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mand the fort ; but although the enemy neer corps employed by the Panama had commenced raising fortifications up- Railroad Company. At the beginning on them, they had never been completed. of the civil troubles he was residing at Fort Henry was an earth-work scien- Paducah, in Kentucky, and being an artifically constructed, and mounted with dent advocate for secession, was one of seventeen cannon, most of which were the first to take up arms in behalf of of heavy calibre, there being one one hun- that cause. Obtaining the command of dred and twenty-eight pounder, eight a regiment of the first Kentucky brigor ten thirty-two pounders, four twelve ade, he remained for awhile at Clarkspounders, and other powerful guns. To ville, in Tennessee, engaged in drilling the fort were attached barracks and an his men. When the Confederate troops encampment capable of accommodating invaded Kentucky, he accompanied them fifteen thousand men. Brigadier-Gen- to Bowling Green. Soon after he was eral Tilghman was the Confederate chief promoted from a coloneley to a brigain command.

dier-generalship, and having been placed Lloyd Tilghman was born in Mary- in command of the works on the Cumland, and was educated at the Military berland and Tennessee rivers, establishA.cademy of West Point, where he com- ed his headquarters at Fort Donelson, pleted his studies in 1836. After re- but was in Fort Henry conducting its ceiving the commission of second lieu- defence at the moment of its attack by tenant of dragoons in July of the same the Federal forces. year, he resigned in the following Sep The preparations had been very extember, and adopted the profession of tensive and elaborate at Cairo and Paa civil engineer. He was employed in ducah as well as at St. Louis, for the this capacity on various railroads until combined naval and military expedithe war with Mexico, when he pro- tions, from which so much was expected ceeded to the Rio Grande and served in, carrying out the plans of campaign in as a volunteer aide-de-camp to General the West. Cairo, in Illinois, situated at Twiggs in the battles of Palo Alto and the confluence of the Mississippi and Resaca de la Palma.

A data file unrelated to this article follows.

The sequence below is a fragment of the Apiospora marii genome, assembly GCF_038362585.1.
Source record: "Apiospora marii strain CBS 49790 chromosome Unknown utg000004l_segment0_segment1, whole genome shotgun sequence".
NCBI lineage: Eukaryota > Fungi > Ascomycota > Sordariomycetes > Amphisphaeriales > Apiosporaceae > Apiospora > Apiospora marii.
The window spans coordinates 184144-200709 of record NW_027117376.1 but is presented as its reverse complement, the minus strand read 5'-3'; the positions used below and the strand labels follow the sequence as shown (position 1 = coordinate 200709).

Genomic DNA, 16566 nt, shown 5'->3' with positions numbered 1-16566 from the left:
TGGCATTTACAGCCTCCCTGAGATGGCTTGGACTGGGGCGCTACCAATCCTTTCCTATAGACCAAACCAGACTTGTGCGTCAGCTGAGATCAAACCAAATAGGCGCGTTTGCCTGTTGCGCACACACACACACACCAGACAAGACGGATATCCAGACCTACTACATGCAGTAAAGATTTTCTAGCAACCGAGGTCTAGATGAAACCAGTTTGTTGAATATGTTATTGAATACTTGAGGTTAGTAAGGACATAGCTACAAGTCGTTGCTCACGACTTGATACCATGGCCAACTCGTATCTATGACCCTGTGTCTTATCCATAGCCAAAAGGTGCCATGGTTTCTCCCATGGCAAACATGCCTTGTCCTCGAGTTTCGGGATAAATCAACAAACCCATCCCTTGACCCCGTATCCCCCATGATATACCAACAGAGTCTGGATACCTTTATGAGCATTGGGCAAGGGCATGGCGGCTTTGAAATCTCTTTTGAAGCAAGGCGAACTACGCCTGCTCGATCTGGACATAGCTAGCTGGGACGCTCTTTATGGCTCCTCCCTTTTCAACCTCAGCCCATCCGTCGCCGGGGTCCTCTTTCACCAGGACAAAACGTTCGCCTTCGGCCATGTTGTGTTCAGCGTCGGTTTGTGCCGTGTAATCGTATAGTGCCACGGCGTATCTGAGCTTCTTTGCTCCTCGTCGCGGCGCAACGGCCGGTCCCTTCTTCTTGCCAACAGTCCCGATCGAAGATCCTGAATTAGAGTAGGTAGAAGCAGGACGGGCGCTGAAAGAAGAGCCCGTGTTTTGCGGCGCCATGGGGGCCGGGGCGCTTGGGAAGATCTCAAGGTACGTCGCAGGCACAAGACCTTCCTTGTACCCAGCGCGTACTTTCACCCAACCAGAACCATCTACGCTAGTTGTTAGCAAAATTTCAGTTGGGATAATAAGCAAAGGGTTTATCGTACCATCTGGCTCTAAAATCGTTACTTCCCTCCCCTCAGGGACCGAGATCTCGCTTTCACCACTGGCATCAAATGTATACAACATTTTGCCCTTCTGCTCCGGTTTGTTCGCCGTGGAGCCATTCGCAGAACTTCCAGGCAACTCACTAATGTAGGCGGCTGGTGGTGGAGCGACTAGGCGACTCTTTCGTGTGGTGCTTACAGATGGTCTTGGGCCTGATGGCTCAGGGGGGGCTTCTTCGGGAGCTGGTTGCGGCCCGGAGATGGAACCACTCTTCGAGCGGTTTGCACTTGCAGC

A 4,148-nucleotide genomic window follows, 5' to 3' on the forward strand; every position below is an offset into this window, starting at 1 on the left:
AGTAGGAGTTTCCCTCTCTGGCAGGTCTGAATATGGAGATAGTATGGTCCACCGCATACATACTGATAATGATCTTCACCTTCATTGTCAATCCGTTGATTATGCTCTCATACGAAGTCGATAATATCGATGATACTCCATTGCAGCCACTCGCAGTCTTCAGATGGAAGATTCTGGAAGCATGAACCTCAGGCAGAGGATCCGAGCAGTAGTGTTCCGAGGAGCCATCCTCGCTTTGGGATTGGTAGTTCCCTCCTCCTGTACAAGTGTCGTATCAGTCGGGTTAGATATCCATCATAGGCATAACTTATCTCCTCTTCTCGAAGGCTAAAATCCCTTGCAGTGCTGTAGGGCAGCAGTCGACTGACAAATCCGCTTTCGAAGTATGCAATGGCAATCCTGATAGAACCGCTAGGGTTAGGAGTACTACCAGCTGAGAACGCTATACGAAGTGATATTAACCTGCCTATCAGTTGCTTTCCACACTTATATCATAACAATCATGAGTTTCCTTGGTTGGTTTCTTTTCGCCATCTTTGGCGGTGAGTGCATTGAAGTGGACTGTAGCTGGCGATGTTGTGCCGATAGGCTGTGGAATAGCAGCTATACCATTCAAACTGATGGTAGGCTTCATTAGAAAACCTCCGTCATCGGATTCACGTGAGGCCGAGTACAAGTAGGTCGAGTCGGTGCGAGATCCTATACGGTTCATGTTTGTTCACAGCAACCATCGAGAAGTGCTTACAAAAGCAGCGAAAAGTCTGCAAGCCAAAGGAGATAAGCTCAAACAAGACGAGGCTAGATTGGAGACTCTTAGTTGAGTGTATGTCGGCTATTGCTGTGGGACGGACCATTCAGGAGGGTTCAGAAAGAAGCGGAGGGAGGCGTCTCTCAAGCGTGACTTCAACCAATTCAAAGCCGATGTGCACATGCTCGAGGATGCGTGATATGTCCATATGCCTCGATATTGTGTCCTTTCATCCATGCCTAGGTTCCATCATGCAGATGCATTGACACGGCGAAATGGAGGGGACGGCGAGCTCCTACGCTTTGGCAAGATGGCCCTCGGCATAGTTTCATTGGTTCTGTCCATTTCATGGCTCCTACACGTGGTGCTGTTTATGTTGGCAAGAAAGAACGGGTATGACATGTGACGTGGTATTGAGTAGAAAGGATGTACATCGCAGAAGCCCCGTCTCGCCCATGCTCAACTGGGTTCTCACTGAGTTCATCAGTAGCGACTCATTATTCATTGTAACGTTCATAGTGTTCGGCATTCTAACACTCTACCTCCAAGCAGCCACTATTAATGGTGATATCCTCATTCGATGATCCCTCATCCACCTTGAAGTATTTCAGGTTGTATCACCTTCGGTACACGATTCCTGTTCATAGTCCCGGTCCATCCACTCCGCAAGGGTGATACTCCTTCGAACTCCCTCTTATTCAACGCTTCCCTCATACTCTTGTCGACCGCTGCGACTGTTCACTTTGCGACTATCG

He subsequently Ohio, and Paducah, in Kentucky, on the became the chief of a small partisan latter, just at the mouth of the Tennesband, superintended the erection of see, and commanding that of the Cumthe defensive works at Matamoras, and berland, served admirably as bases of finally closed his career in Mexico as operations upon these rivers, which penthe captain of a company of light ar- etrated the interior of the vast territory tillery in a regiment of volunteers from held by the enemy. It was accordingly Maryland and the District of Colum- at these places that large land forces had bia. After the war Tilghman resumed been concentrated, and an immense fleet his profession as a civil engineer and be- of gun-boats built. came one of the assistants of the engi-] General Grant was in immediate com